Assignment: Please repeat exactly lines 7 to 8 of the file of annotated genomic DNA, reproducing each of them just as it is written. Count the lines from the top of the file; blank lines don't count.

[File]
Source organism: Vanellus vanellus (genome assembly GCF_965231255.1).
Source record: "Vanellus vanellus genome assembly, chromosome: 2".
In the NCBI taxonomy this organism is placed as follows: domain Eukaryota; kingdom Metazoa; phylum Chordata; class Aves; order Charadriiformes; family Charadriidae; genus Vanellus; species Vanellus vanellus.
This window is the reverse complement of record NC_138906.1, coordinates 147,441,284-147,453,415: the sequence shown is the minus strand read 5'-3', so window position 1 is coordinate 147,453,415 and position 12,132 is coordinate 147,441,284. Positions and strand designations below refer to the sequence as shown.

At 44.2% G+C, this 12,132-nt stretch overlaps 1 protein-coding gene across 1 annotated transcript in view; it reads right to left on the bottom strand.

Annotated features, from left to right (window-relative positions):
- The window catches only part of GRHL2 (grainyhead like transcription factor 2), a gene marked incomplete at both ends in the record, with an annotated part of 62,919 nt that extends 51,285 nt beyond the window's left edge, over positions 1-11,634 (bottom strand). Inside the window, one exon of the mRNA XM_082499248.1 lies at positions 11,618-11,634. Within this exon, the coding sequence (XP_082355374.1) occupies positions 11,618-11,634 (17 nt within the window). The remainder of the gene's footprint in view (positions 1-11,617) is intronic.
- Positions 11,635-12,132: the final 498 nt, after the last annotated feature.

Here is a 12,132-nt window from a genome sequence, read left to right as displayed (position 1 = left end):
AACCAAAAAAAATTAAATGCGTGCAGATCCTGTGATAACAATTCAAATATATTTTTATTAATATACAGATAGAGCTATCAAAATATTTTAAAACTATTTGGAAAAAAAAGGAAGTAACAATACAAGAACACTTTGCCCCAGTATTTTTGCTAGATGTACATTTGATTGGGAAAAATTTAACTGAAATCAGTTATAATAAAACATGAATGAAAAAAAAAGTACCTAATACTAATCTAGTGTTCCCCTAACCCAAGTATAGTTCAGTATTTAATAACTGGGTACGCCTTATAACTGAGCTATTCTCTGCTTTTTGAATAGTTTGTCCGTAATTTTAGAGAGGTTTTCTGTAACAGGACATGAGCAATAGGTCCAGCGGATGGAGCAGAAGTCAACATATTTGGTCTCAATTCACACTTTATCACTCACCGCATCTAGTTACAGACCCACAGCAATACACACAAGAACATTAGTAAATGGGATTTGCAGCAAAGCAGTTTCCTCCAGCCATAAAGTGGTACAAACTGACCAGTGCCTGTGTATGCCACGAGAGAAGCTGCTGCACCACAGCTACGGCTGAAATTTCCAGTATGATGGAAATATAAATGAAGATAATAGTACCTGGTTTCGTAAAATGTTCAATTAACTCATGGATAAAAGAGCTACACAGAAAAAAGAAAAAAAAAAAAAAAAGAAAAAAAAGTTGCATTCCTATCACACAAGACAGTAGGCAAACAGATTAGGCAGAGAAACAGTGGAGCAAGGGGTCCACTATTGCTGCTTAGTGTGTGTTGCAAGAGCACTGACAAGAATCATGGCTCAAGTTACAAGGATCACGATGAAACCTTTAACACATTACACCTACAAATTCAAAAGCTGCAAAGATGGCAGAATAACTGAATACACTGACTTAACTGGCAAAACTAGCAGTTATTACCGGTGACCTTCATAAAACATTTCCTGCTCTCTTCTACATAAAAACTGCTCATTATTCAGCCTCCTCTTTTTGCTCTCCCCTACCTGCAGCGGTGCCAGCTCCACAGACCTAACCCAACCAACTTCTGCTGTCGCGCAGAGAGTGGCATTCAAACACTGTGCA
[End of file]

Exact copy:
- The window catches only part of GRHL2 (grainyhead like transcription factor 2), a gene marked incomplete at both ends in the record, with an annotated part of 62,919 nt that extends 51,285 nt beyond the window's left edge, over positions 1-11,634 (bottom strand). Inside the window, one exon of the mRNA XM_082499248.1 lies at positions 11,618-11,634. Within this exon, the coding sequence (XP_082355374.1) occupies positions 11,618-11,634 (17 nt within the window). The remainder of the gene's footprint in view (positions 1-11,617) is intronic.
- Positions 11,635-12,132: the final 498 nt, after the last annotated feature.